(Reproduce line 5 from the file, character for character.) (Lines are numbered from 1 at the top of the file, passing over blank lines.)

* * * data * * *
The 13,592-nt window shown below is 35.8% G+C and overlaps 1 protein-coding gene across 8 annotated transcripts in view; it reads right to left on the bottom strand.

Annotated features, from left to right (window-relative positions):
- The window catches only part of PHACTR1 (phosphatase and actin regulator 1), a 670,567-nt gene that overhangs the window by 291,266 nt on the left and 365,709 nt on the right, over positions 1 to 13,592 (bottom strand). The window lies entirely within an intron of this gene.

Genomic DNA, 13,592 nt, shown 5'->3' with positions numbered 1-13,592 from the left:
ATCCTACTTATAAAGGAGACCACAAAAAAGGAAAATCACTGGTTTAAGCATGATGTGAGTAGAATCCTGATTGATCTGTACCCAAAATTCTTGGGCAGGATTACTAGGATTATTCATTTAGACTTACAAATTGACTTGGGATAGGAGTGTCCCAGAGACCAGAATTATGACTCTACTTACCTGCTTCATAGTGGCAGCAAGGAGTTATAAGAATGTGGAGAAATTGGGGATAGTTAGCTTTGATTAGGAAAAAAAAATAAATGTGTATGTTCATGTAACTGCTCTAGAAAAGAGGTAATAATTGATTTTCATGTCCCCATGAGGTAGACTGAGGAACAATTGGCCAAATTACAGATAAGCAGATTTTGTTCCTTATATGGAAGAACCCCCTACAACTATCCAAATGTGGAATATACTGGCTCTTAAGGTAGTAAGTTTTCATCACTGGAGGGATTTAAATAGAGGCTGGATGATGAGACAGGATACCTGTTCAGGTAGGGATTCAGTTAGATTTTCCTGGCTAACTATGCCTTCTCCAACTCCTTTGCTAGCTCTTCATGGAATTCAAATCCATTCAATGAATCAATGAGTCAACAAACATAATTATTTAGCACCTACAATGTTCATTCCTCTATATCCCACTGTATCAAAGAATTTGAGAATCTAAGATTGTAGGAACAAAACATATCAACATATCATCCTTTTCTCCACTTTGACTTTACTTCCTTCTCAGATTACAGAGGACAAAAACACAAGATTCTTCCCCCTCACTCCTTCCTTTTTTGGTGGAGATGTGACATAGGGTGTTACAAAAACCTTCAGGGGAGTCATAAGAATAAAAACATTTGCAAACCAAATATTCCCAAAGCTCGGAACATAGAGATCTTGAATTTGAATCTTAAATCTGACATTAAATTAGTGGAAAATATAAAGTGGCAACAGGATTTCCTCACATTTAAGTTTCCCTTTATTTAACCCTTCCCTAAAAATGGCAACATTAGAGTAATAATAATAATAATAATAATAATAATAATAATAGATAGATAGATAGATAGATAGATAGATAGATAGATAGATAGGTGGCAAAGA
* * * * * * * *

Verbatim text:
ATCCTACTTATAAAGGAGACCACAAAAAAGGAAAATCACTGGTTTAAGCATGATGTGAGTAGAATCCTGATTGATCTGTACCCAAAATTCTTGGGCAGGATTACTAGGATTATTCATTTAGACTTACAAATTGACTTGGGATAGGAGTGTCCCAGAGACCAGAATTATGACTCTACTTACCTGCTTCATAGTGGCAGCAAGGAGTTATAAGAATGTGGAGAAATTGGGGATAGTTAGCTTTGATTAGGAAAAAAAAATAAATGTGTATGTTCATGTAACTGCTCTAGAAAAGAGGTAATAATTGATTTTCATGTCCCCATGAGGTAGACTGAGGAACAATTGGCCAAATTACAGATAAGCAGATTTTGTTCCTTATATGGAAGAACCCCCTACAACTATCCAAATGTGGAATATACTGGCTCTTAAGGTAGTAAGTTTTCATCACTGGAGGGATTTAAATAGAGGCTGGATGATGAGACAGGATACCTGTTCAGGTAGGGATTCAGTTAGATTTTCCTGGCTAACTATGCCTTCTCCAACTCCTTTGCTAGCTCTTCATGGAATTCAAATCCATTCAATGAATCAATGAGTCAACAAACATAATTATTTAGCACCTACAATGTTCATTCCTCTATATCCCACTGTATCAAAGAATTTGAGAATCTAAGATTGTAGGAACAAAACATATCAACATATCATCCTTTTCTCCACTTTGACTTTACTTCCTTCTCAGATTACAGAGGACAAAAACACAAGATTCTTCCCCCTCACTCCTTCCTTTTTTGGTGGAGATGTGACATAGGGTGTTACAAAAACCTTCAGGGGAGTCATAAGAATAAAAACATTTGCAAACCAAATATTCCCAAAGCTCGGAACATAGAGATCTTGAATTTGAATCTTAAATCTGACATTAAATTAGTGGAAAATATAAAGTGGCAACAGGATTTCCTCACATTTAAGTTTCCCTTTATTTAACCCTTCCCTAAAAATGGCAACATTAGAGTAATAATAATAATAATAATAATAATAATAATAATAGATAGATAGATAGATAGATAGATAGATAGATAGATAGATAGGTGGCAAAGA